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Egypt's Journalists Face Violence In Wake of Army Takeover

Following the coup that toppled former President Mohammed Morsi, Egypt’s journalists have faced abuse at the hands of state security.
Photographers hold up placards as they protest against government policies and the Muslim Brotherhood's treatment towards photographers, in Cairo March 19, 2013. REUTERS/Khaled Elfiqi/Egyptian Photo Journalistic Society/Pool (EGYPT - Tags: POLITICS MEDIA CIVIL UNREST) - RTR3F6WN

Since the Egyptian armed forces took power following the ouster of deposed President Mohammed Morsi on July 3, violations against journalists have been nonstop. These include violence during demonstrations and after the curfew imposed on Aug. 13, one day before the anti-coup protests were broken up in Rabia al-Adawiya and Nahda squares. 

The Egyptian Syndicate of Journalists has not issued any statements on how many of its members have been subjected to harassment or abuse. The Committee to Protect Journalists (CPJ) has also not released statistics regarding the total number of those arrested or assaulted since June 30. The CPJ did, however, issue a report on Aug. 19 documenting some of these violations. These violence has not been limited to preventing journalists from working, or smashing their cameras and computers, but has gone as far as killing them. According to the CPJ, of the 10 journalists killed in Egypt since 1992, five died following June 30 (with three of these deaths occurring during the breaking up of sit-ins on Aug. 14).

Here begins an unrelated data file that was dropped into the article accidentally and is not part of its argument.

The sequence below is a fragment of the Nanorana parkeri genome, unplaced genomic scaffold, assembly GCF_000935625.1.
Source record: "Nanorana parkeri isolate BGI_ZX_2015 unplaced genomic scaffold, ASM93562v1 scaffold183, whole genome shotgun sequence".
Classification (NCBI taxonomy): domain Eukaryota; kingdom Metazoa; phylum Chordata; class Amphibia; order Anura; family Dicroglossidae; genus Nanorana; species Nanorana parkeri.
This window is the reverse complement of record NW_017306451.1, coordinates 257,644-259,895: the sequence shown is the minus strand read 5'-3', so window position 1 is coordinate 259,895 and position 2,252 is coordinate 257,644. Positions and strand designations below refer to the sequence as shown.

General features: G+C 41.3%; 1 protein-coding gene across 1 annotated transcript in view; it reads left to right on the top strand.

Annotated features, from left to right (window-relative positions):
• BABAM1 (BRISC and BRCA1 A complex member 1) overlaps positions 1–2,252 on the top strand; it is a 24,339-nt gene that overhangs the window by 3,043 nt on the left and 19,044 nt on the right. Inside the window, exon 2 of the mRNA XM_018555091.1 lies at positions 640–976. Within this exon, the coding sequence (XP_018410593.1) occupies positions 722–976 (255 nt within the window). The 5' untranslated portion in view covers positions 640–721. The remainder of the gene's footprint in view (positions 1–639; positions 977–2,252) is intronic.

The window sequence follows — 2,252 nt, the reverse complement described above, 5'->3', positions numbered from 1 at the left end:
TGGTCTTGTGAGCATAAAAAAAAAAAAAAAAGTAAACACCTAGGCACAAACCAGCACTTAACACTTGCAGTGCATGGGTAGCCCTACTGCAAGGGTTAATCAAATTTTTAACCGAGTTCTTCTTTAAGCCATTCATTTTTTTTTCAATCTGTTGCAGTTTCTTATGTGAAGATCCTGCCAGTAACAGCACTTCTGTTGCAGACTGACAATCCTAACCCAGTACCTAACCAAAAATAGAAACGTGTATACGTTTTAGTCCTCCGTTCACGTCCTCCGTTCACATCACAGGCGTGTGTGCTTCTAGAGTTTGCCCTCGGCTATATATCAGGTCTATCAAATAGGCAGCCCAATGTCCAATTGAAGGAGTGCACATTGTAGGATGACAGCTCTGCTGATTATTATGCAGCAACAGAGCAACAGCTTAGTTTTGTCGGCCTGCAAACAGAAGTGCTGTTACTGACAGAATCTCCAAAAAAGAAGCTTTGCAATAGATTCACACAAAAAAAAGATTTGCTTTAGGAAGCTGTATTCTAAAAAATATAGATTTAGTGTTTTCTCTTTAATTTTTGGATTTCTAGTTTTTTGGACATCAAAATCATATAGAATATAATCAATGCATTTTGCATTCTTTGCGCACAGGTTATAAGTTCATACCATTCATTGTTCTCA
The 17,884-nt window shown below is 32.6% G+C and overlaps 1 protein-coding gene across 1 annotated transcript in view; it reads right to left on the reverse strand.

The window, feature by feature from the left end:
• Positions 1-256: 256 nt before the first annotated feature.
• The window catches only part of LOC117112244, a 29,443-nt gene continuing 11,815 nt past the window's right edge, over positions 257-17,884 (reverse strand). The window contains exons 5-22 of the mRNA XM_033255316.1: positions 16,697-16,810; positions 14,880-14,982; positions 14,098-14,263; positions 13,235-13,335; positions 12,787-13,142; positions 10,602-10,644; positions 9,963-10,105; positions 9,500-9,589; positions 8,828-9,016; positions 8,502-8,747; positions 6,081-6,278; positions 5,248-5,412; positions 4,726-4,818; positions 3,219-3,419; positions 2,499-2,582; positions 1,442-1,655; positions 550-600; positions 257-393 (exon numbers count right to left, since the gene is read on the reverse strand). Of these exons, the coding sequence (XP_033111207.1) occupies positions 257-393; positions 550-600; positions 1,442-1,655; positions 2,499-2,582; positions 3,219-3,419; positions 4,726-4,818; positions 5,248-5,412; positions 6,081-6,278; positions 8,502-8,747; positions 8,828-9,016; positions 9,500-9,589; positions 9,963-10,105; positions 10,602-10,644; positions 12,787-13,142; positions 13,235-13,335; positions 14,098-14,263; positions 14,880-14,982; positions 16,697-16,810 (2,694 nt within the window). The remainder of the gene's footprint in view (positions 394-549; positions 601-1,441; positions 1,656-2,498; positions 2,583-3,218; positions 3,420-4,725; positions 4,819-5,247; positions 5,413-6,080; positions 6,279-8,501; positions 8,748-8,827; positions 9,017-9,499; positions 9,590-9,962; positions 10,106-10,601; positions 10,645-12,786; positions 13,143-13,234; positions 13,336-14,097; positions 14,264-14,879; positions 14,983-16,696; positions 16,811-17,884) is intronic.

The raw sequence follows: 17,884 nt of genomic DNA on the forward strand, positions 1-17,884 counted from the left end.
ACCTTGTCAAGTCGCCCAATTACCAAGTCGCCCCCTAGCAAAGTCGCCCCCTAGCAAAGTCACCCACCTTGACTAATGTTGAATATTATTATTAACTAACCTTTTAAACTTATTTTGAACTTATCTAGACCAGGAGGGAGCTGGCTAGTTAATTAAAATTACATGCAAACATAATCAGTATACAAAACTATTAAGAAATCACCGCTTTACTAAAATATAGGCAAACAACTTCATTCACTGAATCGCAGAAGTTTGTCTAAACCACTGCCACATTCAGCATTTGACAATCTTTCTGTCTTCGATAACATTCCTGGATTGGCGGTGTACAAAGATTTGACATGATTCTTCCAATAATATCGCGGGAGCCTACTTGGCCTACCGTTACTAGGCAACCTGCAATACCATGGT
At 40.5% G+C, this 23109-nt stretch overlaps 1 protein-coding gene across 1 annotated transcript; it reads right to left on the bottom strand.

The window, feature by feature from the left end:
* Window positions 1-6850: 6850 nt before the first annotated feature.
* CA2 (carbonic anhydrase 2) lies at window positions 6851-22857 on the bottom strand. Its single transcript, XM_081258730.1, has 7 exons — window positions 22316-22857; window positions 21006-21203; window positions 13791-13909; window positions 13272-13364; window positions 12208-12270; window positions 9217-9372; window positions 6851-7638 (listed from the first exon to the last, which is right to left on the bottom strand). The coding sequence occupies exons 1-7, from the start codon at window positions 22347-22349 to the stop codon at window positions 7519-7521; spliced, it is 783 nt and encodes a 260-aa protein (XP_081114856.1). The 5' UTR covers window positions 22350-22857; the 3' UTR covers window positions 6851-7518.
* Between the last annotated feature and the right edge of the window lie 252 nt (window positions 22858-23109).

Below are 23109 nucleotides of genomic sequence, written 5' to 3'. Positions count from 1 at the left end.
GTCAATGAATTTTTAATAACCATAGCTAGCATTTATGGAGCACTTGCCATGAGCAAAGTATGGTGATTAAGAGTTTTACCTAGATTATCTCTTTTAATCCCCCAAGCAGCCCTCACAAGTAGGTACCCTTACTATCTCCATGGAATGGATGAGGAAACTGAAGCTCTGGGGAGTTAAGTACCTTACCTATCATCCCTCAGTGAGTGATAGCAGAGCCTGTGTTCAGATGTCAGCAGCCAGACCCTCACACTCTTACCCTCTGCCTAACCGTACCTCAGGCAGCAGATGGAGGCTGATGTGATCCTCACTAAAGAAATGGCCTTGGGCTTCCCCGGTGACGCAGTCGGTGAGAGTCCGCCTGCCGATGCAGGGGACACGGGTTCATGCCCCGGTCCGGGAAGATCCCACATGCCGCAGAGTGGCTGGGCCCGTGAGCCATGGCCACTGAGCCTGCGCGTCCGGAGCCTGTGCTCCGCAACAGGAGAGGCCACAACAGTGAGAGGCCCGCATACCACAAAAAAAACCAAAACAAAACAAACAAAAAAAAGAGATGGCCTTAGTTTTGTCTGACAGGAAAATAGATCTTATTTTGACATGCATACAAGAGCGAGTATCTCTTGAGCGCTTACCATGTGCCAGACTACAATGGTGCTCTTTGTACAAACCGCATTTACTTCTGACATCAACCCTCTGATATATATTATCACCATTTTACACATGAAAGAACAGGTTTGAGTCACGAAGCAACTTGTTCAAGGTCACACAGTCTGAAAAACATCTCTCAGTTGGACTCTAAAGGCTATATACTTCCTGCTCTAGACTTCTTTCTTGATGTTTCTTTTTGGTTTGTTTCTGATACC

One example is the case of Ahmed Assem, of the Freedom and Justice newspaper, who was killed during the clashes between the army and the pro-Muslim Brotherhood protesters outside the offices of the Egyptian army in Cairo. His death was recorded on his own camera. Assem was filming the protests when one of the soldiers he was recording turned and shot him dead.

Tamer Abdel Raouf, a bureau head for Al-Ahram, was killed when soldiers fired at his car as he was passing through a security checkpoint during curfew.

However, his colleague Hamed al-Babari, a journalist from the Al-Gomhuria newspaper who was with him during the incident, denied these allegations. In his testimony, Barbari said that when they arrived at the checkpoint, minutes after the curfew, the soldiers prevented them from passing and demanded that they return. They abided by the soldiers' orders, but were caught off guard by gunfire, which hit Abdel Raouf in the head and killed him on the spot.

Nevertheless, the largest number of journalists and photographers were killed, beaten and arrested on Aug.14, when the army broke up the sit-ins in Rabia al-Adawiya and Nahda squares.

According to the Supporting Information Technology Institute, during these events five journalists were shot by the army, including cameraman for British Sky News Mick Deane. Moreover, 18 journalists were arrested and 33 were injured, either by gunshot or attacks by the police, not to mention the breaking and confiscation of equipment.

Mustafa al-Shami, a photographer for the Al-Masrawy news website, said that the police attacked him while he was photographing the bodies of protesters in Nahda Square. They pushed him to the ground and kicked him in the back and stomach, injuring his shoulder and smashing his camera.

As the general violence continues, so do violations against journalists. On Aug. 16, 2013, people in different Egyptian cities took to the streets to protest the killing of protesters opposed to the military coup. Firing tear gas and bullets, police forces, with the support of the army, obstructed these protests. During the skirmishes, Mohamad Ibrahim, a photojournalist for the Al-Badeel daily, was shot in the leg.